Research on child abuse and neglect provides an opportunity for society to address, and ultimately prevent, a range of individual and social disorders that impair the health and quality of life of millions of America's children as well as their families and communities.
Research on child maltreatment can provide insights and knowledge that can directly benefit victims of child abuse and neglect and their families.
One analysis cited by the General Accounting Office that used prevalence and treatment rates generated from multiple studies (Daro, 1988) calculated potential fiscal costs resulting from child abuse estimates as follows: (1) Assuming a 20 percent delinquency rate among adolescent abuse victims, requiring an average of 2 years in a correctional institution, the public cost of their incarceration would be more than $14.8 million.
(2) If 1 percent of severely abused children suffer permanent disabilities, the annual cost of community services (estimated at $13 per day) for treating developmentally disabled children would increase by $1.1 million.
Research in this field is demonstrating that experiences with child abuse and neglect are a major component of many child and adult mental and behavioral disorders, including delayed development, poor academic performance, delinquency, depression, alcoholism, substance abuse, deviant sexual behaviors, and domestic and criminal violence.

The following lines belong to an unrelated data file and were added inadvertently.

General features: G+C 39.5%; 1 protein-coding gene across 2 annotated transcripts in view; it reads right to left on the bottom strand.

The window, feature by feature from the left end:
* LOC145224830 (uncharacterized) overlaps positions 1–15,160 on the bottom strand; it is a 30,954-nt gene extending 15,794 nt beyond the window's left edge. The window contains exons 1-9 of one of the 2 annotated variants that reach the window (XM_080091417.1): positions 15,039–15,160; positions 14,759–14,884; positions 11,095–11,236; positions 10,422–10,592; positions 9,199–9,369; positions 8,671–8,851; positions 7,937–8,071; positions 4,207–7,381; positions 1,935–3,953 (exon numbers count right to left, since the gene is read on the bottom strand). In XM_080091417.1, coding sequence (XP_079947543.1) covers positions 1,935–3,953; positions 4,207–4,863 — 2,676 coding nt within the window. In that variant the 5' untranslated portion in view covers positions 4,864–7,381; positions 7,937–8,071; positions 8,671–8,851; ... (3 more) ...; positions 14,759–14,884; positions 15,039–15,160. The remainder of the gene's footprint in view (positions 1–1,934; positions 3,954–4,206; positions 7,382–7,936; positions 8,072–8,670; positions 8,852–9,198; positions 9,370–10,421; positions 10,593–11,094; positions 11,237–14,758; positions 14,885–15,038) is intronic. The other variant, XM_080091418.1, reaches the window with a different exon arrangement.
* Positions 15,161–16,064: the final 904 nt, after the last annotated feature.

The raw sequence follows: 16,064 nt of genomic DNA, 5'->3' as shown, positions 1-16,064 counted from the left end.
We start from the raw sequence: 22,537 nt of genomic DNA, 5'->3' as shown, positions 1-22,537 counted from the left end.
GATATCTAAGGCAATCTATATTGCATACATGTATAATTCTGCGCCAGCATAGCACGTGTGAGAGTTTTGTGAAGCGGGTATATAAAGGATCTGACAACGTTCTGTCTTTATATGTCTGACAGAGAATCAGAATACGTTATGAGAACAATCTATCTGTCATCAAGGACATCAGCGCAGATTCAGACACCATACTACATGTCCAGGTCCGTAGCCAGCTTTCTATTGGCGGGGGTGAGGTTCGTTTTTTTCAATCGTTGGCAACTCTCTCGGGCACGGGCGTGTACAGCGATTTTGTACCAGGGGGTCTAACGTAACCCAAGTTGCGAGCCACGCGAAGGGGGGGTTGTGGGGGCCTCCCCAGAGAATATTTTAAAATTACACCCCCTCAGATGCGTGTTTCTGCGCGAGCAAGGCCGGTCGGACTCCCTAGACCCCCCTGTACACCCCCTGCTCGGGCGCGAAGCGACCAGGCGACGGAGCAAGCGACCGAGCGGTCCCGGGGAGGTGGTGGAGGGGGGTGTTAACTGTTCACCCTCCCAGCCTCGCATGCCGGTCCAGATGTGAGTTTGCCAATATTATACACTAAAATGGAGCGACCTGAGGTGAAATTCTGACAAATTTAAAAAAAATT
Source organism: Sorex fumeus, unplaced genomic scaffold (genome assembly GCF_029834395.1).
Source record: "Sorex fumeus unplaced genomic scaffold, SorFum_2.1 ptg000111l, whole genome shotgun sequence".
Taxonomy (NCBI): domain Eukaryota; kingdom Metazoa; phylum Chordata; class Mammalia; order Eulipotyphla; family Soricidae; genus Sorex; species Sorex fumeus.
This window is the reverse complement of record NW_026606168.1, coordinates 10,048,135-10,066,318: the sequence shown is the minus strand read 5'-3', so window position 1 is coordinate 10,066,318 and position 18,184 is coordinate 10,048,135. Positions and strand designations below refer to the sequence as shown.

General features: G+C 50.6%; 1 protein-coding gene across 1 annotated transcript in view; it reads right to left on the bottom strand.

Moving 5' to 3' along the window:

Many forms of child abuse and neglect are treatable and avoidable, and many severe consequences of child maltreatment can be diminished with proper attention and assistance.In 1990, over 2 million cases of child abuse and neglect were reported to social service agencies.In the period 1979 through 1988, about 2,000 child deaths (ages 0-17) were recorded annually as a result of abuse and neglect (Mc Clain et al., 1993), and an additional 160,000 cases resulted in serious injuries in 1990 alone (Daro and Mc Curdy, 1991).For those who survive, the long-term consequences of child maltreatment appear to be more damaging to victims and their families, and more costly for society, than the immediate or acute injuries themselves.Yet little is invested in understanding the factors that predispose, mitigate, or prevent the behavioral and social consequences of child maltreatment.American society has not yet recognized the complex origins or the profound consequences of child victimization.The services required for children who have been abused or neglected, including medical care, family counseling, foster care, and specialized education, are expensive and are often subsidized by governmental funds.However tragic and sensational, the counts of deaths and serious injuries provide limited insight into the pervasive long-term social, behavioral, and cognitive consequences of child abuse and neglect.Reports of child maltreatment alone also reveal little about the interactions among individuals, families, communities, and society that lead to such incidents.The General Accounting Office (1991) has estimated that these services cost more than 0 million annually.Equally disturbing, research suggests that child maltreatment cases are highly related to social problems such as juvenile delinquency, substance abuse, and violence, which require additional services and severely affect the quality of life for many American families.